Last Updated July 13, 2018

John Szarkowski

American (Born 1925 - Died 2007 ) PREMIUM LISTING
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John Szarkowski, full name, Thaddeus John Szarkowski, was a photographer, curator, historian, writer and critic. He is best known for his photographic writings and for his role as the director of photography at New York's Museum of Modern Art (MoMA), a position he held from 1962 to 1991.

Szarkowski was born in rural Wisconsin and began photographing as a boy. He attended the University of Wisconsin, interrupting his studies to serve in the army during the second world war, returning to graduate with a degree in art history in 1948.

His first job was at the Walker Art Center in Minneapolis, where he worked as a museum photographer, exhibiting his own photographs there in 1949.

He moved to Buffalo, New York, in 1951 taking up a position as an instructor in photography, history of art and design at the Albright Art School, and from there to Chicago, where, with the help of a Guggenheim fellowship, he photographed the Quetico-Superior wilderness, an area shared between Minnesota and Ontario.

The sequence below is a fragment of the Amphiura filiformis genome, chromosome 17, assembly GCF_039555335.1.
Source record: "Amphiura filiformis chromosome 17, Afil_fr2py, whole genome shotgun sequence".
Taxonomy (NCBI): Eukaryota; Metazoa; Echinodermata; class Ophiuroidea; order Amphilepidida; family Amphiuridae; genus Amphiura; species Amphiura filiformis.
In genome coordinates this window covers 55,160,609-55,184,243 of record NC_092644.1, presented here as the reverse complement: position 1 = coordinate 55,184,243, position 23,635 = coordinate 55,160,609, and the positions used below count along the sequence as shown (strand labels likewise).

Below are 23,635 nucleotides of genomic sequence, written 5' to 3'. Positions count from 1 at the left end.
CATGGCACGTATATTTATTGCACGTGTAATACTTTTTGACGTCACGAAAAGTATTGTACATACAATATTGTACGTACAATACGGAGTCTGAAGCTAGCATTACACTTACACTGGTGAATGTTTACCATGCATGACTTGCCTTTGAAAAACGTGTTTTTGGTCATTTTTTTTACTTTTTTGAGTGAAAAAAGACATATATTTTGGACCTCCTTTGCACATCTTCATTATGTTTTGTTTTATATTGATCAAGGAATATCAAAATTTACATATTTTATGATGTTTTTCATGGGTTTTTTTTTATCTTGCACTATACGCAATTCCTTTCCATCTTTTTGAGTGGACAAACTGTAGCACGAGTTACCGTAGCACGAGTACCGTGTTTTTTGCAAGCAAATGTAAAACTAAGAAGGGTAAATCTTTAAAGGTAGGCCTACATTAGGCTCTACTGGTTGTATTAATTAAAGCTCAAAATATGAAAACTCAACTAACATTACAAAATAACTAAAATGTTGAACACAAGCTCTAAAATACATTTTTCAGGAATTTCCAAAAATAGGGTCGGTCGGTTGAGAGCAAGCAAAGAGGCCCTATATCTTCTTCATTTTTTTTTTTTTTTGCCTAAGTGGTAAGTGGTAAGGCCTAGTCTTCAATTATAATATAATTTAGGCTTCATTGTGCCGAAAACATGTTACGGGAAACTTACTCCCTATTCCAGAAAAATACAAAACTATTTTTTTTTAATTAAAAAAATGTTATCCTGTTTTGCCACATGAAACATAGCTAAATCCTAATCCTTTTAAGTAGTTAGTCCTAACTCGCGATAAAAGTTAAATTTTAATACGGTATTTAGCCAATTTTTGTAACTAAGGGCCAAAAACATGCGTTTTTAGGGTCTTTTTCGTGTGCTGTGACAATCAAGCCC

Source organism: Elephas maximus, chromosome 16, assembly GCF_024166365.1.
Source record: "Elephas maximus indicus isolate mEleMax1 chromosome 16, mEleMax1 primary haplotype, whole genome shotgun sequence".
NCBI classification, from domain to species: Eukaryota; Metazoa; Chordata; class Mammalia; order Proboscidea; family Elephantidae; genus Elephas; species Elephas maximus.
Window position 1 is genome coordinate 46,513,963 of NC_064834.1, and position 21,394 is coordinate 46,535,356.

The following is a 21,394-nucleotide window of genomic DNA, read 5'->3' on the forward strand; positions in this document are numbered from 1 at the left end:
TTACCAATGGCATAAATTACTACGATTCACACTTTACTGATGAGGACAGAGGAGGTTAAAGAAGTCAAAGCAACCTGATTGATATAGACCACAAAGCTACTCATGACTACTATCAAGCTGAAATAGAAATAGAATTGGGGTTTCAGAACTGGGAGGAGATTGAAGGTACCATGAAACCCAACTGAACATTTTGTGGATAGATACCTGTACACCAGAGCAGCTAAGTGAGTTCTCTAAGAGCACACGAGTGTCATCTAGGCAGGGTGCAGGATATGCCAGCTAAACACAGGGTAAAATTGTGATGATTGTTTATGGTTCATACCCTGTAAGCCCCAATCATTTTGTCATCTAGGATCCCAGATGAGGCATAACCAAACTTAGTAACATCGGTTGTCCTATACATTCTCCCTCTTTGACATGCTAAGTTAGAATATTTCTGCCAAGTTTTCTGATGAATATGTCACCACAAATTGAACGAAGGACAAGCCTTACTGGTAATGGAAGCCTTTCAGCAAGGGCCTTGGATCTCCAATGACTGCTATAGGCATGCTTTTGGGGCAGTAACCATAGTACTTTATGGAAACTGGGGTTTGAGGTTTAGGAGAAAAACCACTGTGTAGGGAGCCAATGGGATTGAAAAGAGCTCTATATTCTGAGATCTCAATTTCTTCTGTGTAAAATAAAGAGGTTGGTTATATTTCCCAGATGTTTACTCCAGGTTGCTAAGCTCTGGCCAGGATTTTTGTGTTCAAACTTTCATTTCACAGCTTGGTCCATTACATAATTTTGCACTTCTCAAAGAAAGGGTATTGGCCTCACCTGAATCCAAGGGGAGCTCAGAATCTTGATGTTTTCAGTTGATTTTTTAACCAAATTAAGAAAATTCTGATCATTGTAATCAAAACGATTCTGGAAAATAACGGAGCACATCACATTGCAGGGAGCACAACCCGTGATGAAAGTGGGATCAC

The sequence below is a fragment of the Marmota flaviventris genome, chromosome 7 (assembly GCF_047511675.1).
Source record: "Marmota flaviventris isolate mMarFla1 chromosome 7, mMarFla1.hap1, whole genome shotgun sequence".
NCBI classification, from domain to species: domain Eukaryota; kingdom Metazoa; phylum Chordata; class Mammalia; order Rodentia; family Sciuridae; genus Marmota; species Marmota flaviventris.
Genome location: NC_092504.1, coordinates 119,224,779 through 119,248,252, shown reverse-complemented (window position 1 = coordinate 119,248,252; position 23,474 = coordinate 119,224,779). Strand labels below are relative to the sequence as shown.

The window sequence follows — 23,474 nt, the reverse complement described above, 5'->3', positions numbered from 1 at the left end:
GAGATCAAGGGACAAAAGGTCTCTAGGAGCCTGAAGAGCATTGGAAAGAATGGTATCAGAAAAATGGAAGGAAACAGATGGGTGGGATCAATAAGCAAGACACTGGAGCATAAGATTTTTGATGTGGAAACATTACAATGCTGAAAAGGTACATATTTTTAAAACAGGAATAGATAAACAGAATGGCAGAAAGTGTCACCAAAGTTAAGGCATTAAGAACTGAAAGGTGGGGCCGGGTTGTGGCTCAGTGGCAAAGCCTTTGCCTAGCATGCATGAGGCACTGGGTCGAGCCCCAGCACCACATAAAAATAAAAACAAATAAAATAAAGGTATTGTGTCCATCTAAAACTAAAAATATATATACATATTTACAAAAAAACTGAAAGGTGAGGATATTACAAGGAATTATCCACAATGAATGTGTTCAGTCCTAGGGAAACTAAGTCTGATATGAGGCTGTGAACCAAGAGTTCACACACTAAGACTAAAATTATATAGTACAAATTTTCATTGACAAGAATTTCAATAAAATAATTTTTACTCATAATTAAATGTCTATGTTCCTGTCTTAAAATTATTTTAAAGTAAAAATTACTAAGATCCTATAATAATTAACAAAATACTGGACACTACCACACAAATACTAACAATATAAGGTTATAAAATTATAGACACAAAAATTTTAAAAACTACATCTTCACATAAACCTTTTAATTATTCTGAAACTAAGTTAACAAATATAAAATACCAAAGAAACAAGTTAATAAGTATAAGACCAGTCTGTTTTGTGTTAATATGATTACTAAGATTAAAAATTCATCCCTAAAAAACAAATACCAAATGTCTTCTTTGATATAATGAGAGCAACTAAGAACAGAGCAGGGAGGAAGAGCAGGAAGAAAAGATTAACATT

This project came to an end in 1962 when Szarkowski was invited to succeed Edward Steichen in charge of MoMA's department of photography. During his tenure at MoMA, Szarkowski curated 160 exhibitions and helped launch the careers of many prominent photographers. These included Diane Arbus, William Eggleston, Lee Friedlander, and Garry Winogrand and he helped expand the reputations of Walker Evans and Robert Frank, among others.

Many of his exhibitions presented groundbreaking theories on photography, its capacity as a visual medium, and its place in the museum and the larger art world.

Szarkowski’s work was featured in his 1956 book on Louis Sullivan as well as in The Face of Minnesota (1958). He was also the author of The Photographer’s Eye (1966), Looking at Photographs: 100 Pictures from the Collection of the Museum of Modern Art (1973), William Eggleston’s Guide (1976), the four-volume The Work of Atget (1981–85; with Maria Morris Hambourg), and Photography Until Now (1989).

In 2002 he visited London to address a packed lecture theatre at the Victoria and Albert Museum. After retiring from MoMA, during which time he had put his personal photographic work aside, Szarkowski returned his attention to making his own images. In 2005 a retrospective of his work premiered at the San Francisco Museum of Modern Art.